“I flex my improvisatory muscle more in some of the smaller groups that I maintain and in others’ bands,” she explains. “In the Septet+ I try to make the recording’s overall arc interesting – and I think it will sustain more interest if there’s variety rather than having me be the focus on everything. I like having different energies and personalities, and the tension that it can create sometimes ends up forcing the musicians out of their comfort zone. In 1999, when I started this ensemble, the flute was mostly not valued as a main instrument. I’d been playing some classical gigs, where I wasn’t always the main or only melody voice, where I might sometimes have an inner line or bass function. I loved the counterpoint and feeling of multiple melodies happening simultaneously. I’d always wanted to write music that I could play, and liked the idea of adding alto flute, sometimes putting the trumpet or clarinet on top and not always having to take the melodic role.”

Baum sets a surging funk beat to former U.S. Poet Laureate Tracy K. Smith’s “An Old Story,” recited as spoken word in front by Finlayson (who uncorks a soaring solo midway through) and sung by Aubrey Johnson, who handles the challenging intervals with panache. The lyric’s grim opening reminder of the self-destructiveness of homo sapiens is tempered by the message of renewal engendered by song.

A related leitmotif of wrestling with blue demons through musical expression also informs the treatment of Piercy’s “To Be of Use,” on which Baum recites the communitarian lyric, and the three instrumentals, including “Dreams” and the companion pieces “In The Light of Day” and “In The Day of Light,” which bookend the recording.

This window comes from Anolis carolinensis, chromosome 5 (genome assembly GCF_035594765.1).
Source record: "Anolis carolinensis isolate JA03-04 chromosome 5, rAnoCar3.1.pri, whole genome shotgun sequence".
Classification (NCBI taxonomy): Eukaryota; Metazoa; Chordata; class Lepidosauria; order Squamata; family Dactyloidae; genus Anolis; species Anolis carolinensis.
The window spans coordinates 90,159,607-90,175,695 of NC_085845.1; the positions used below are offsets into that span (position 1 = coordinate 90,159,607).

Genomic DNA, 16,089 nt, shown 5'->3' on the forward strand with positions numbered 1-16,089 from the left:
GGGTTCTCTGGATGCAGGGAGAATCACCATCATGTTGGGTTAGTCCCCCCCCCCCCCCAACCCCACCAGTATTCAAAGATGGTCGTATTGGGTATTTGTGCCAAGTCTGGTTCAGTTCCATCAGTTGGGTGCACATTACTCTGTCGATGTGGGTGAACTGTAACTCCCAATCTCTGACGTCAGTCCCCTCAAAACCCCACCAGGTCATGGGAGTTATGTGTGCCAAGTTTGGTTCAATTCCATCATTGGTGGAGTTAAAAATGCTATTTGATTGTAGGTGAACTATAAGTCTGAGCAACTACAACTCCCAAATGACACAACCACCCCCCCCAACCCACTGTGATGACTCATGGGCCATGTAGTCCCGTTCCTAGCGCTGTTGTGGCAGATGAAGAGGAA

“Those two ‘bookends’ share several elements, but are different,” Baum says. “For this final piece I’m hoping – conceptually and musically – that all of these different things going on at the same time can convey the idea of co-existence. Each instrument has its own melodic line, its own voice. Sometimes they all come together and sometimes not, sometimes they are moving in homophony and sometimes in polyphony – but always co-existing and enhancing the other.”

THIERRY DE CLEMENSAT
PARIS MOVE
"Indeed, art is at the forefront here, on every level. The compositions draw from classical music, jazz, funk, and beyond, making it an album that defies classification in a single genre but remains utterly captivating." Check out the full review here.

KATCHIE CARTWRIGHT
ALL ABOUT JAZZ
"Baum's presence on her instrument is potent but circumscribed. She takes few solos, elsewhere letting the instrument be part of the ensemble's fabric, placing her virtuoso bandmates in the foreground." Check out the full review here.

FILIPE FREITAS
JAZZ TRAIL
"In addition to the power of words, the universal language of sounds envelops the listener with arrangements that include lustrous textures and tight grooves." Check out the full review here.

NATE CHINEN
THE GIG 
"A handful of exceptional vocalists bring the text to life..." Check out the full review here.

ALEX DUTILH
RADIO FRANCE
"...a masterful work, which fully addresses the existential darkness and political turmoil of the era in question, but which also offers moments of great beauty, excitement and solace." Check out the full article in French here.